DAPO AKANDE, Co-Director, Oxford Institute for Ethics, Law and Armed Conflict (ELAC), Oxford University and Panel Moderator, asked the Special Rapporteur on the promotion and protection of human rights and fundamental freedoms while countering terrorism about key elements to take into consideration to determine whether international human rights law or international humanitarian law was applicable with regards to targeted killings. 
 
BEN EMMERSON, Special Rapporteur on the promotion and protection of human rights and fundamental freedoms while countering terrorism, said that both international human rights law and international humanitarian law regimes applied and overlapped.  In international human rights law, the targeted killing of an individual was rarely justifiable or lawful and had different connotations.  The question was whether they were dealing with a state of armed conflict, and they should focus on the intensity of the conflict.  These criteria were essentially geographical in nature, based on territorial limitation.  The key challenge was the question of geographic limitation and assessment of the intensity and organization of the conflict, and the frequency and seriousness of the conflict.
 
DAPO AKANDE, Co-Director, Oxford Institute for Ethics, Law and Armed Conflict (ELAC), Oxford University and Panel Moderator, referred to the applicable legal framework and asked about key challenges to the application of the armed conflict model and military paradigms to the use of armed drones.
 
ALEX CONTE, Director of International Law and Protection Programmes, International Commission of Jurists, said that States had inappropriately used the war paradigm to contextualize counter-terrorism operations and this applied also to the use of armed drones.  Many instances of targeted killing appeared to have occurred outside the context of hostilities between two or more parties to an identifiable armed conflict within the meaning of international humanitarian law.  A careful assessment must be made as to whether each situation did rise to an armed conflict because where armed drones were not used in situations of armed conflict, domestic law and international human rights law were the primary laws and other exclusive laws were applicable regarding the lethal use of armed drones.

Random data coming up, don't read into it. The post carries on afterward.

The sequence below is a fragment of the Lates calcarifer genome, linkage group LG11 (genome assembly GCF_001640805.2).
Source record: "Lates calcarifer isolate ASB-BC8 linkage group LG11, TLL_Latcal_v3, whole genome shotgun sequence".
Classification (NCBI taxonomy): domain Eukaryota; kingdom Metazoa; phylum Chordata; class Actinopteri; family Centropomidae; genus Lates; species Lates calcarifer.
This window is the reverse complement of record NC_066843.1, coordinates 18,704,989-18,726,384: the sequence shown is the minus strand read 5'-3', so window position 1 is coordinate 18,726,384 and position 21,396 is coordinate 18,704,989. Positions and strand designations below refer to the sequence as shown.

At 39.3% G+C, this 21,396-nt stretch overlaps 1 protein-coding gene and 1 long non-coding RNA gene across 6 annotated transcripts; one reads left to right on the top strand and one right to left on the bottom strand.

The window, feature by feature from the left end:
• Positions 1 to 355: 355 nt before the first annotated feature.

DAPO AKANDE, Co-Director, Oxford Institute for Ethics, Law and Armed Conflict (ELAC), Oxford University and Panel Moderator, turning to Mr. Akbar asked about his views on the arguments that the use of armed drones was necessary where States had no other way of capturing terrorist suspects.
 
SHAHZAD AKBAR, Legal Director-Foundation for Fundamental Rights, said that a State could not use deadly force merely because capture was not feasible; the individual in question must pose an imminent threat to human life.  The experience in Pakistan showed that this simply was not the case.  The obligation was not upon individuals to prove they posed no threat but the obligation was upon the State firing the armed drone to show that their use of force was necessary.  The whole idea of necessity and proportionate use of force became blurred when people were killed on mere suspicion.  In March 2011, more than 40 people had been killed who had gathered in a public place to attend a tribal elders meeting to resolve a dispute in an open space; not a single named militant had been killed in this attack.  The right to life was the most fundamental right of all human rights and the rule of law was the most precious form of governance.  The current use of armed drones in Pakistan threatened and undermined both.